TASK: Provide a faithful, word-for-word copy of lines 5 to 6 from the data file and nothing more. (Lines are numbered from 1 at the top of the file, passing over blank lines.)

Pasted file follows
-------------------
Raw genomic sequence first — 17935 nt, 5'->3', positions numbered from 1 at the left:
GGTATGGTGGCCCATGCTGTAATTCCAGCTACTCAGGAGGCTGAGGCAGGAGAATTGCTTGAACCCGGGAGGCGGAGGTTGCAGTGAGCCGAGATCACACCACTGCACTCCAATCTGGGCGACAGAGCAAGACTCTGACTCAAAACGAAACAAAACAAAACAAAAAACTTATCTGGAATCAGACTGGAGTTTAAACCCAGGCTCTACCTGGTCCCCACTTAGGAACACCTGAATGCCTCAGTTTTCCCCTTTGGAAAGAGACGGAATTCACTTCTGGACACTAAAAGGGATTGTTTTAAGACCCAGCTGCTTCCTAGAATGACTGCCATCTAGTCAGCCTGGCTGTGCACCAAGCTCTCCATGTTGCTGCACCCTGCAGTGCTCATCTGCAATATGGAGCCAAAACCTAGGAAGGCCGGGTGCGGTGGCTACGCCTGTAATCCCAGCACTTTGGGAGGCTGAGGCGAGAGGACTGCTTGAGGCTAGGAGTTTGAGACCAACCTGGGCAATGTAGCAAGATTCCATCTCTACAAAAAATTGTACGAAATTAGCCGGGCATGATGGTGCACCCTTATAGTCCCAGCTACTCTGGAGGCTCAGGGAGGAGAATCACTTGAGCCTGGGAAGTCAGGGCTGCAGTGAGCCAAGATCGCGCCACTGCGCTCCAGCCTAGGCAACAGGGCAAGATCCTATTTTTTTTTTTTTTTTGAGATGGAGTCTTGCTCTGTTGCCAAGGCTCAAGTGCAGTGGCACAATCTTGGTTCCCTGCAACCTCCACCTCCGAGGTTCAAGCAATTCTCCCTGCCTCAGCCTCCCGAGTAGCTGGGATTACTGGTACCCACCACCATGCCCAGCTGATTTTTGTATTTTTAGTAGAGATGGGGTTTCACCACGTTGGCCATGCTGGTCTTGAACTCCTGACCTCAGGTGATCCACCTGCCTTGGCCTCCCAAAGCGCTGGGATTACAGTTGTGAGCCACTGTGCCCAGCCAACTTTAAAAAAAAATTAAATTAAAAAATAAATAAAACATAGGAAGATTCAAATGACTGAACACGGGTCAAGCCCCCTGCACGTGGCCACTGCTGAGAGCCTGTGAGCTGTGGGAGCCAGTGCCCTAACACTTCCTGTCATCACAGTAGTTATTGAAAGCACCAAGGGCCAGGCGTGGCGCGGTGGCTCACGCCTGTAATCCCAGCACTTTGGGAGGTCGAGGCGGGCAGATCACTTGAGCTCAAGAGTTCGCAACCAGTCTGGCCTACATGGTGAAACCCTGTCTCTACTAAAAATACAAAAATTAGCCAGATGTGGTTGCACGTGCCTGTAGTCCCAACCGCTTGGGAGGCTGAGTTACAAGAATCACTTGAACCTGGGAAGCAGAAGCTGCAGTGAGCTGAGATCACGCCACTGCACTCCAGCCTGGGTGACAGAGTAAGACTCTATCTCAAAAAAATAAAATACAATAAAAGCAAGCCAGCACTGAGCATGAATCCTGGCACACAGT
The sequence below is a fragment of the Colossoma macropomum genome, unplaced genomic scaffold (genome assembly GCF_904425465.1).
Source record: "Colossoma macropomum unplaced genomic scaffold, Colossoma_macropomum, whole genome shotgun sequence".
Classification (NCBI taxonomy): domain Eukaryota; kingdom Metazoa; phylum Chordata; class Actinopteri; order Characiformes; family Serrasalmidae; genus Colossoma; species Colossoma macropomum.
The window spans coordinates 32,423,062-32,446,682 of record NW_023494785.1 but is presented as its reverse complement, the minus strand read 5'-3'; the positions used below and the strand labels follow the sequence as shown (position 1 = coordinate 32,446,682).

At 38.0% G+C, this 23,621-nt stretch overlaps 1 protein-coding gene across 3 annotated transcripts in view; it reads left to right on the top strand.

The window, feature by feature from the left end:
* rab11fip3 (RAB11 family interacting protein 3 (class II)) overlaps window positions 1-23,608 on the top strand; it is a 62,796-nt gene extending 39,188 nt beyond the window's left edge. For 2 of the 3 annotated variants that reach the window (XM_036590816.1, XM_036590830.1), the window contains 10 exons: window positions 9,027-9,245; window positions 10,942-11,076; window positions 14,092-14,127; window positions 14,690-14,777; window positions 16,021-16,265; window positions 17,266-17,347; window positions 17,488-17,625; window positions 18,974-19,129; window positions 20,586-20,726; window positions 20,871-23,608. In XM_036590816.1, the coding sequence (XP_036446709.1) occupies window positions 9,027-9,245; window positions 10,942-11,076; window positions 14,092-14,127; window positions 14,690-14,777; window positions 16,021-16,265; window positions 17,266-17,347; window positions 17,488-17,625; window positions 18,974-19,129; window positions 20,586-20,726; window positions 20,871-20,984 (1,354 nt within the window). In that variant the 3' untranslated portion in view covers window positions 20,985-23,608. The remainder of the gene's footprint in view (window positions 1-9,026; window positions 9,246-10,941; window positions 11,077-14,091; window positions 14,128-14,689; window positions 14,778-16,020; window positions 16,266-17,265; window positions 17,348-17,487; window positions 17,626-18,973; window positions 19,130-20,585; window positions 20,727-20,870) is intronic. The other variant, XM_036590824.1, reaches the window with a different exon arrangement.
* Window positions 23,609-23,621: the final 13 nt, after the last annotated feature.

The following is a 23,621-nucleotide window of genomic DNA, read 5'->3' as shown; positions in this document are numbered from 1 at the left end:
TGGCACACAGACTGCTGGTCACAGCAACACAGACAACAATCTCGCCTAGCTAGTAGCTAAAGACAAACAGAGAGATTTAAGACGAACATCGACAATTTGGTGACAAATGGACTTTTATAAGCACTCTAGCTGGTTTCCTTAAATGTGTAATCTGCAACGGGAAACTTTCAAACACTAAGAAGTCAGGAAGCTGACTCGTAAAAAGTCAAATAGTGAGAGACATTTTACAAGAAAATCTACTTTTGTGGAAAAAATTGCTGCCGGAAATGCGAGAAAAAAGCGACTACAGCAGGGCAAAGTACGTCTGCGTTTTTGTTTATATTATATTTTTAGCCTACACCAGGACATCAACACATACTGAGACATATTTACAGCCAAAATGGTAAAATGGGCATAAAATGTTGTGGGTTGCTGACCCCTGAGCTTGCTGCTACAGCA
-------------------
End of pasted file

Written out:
Classification (NCBI taxonomy): domain Eukaryota; kingdom Metazoa; phylum Chordata; class Actinopteri; order Characiformes; family Serrasalmidae; genus Colossoma; species Colossoma macropomum.
The window spans coordinates 32,423,062-32,446,682 of record NW_023494785.1 but is presented as its reverse complement, the minus strand read 5'-3'; the positions used below and the strand labels follow the sequence as shown (position 1 = coordinate 32,446,682).